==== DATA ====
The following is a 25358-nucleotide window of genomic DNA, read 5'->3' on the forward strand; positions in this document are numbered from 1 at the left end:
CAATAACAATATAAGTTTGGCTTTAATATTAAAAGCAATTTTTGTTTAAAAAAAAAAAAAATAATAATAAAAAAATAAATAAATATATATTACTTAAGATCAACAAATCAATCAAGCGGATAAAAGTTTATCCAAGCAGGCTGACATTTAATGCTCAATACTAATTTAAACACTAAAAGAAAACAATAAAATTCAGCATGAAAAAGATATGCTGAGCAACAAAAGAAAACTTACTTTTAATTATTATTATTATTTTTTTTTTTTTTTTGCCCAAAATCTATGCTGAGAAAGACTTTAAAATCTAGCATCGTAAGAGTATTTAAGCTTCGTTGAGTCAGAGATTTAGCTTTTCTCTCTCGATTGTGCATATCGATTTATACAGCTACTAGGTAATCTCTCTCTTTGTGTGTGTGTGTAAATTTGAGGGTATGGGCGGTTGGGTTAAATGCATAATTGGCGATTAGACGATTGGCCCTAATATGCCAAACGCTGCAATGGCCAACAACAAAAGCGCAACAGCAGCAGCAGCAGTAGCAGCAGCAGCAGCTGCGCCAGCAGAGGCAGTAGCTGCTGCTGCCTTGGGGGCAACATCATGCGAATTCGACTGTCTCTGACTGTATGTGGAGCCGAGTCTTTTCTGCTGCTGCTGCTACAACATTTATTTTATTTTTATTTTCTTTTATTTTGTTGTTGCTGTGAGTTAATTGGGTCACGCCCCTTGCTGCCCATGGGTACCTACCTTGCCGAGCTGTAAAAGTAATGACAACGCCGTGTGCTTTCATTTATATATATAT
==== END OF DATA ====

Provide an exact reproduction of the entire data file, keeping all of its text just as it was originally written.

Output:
The following is a 25358-nucleotide window of genomic DNA, read 5'->3' on the forward strand; positions in this document are numbered from 1 at the left end:
CAATAACAATATAAGTTTGGCTTTAATATTAAAAGCAATTTTTGTTTAAAAAAAAAAAAAATAATAATAAAAAAATAAATAAATATATATTACTTAAGATCAACAAATCAATCAAGCGGATAAAAGTTTATCCAAGCAGGCTGACATTTAATGCTCAATACTAATTTAAACACTAAAAGAAAACAATAAAATTCAGCATGAAAAAGATATGCTGAGCAACAAAAGAAAACTTACTTTTAATTATTATTATTATTTTTTTTTTTTTTTTGCCCAAAATCTATGCTGAGAAAGACTTTAAAATCTAGCATCGTAAGAGTATTTAAGCTTCGTTGAGTCAGAGATTTAGCTTTTCTCTCTCGATTGTGCATATCGATTTATACAGCTACTAGGTAATCTCTCTCTTTGTGTGTGTGTGTAAATTTGAGGGTATGGGCGGTTGGGTTAAATGCATAATTGGCGATTAGACGATTGGCCCTAATATGCCAAACGCTGCAATGGCCAACAACAAAAGCGCAACAGCAGCAGCAGCAGTAGCAGCAGCAGCAGCTGCGCCAGCAGAGGCAGTAGCTGCTGCTGCCTTGGGGGCAACATCATGCGAATTCGACTGTCTCTGACTGTATGTGGAGCCGAGTCTTTTCTGCTGCTGCTGCTACAACATTTATTTTATTTTTATTTTCTTTTATTTTGTTGTTGCTGTGAGTTAATTGGGTCACGCCCCTTGCTGCCCATGGGTACCTACCTTGCCGAGCTGTAAAAGTAATGACAACGCCGTGTGCTTTCATTTATATATATAT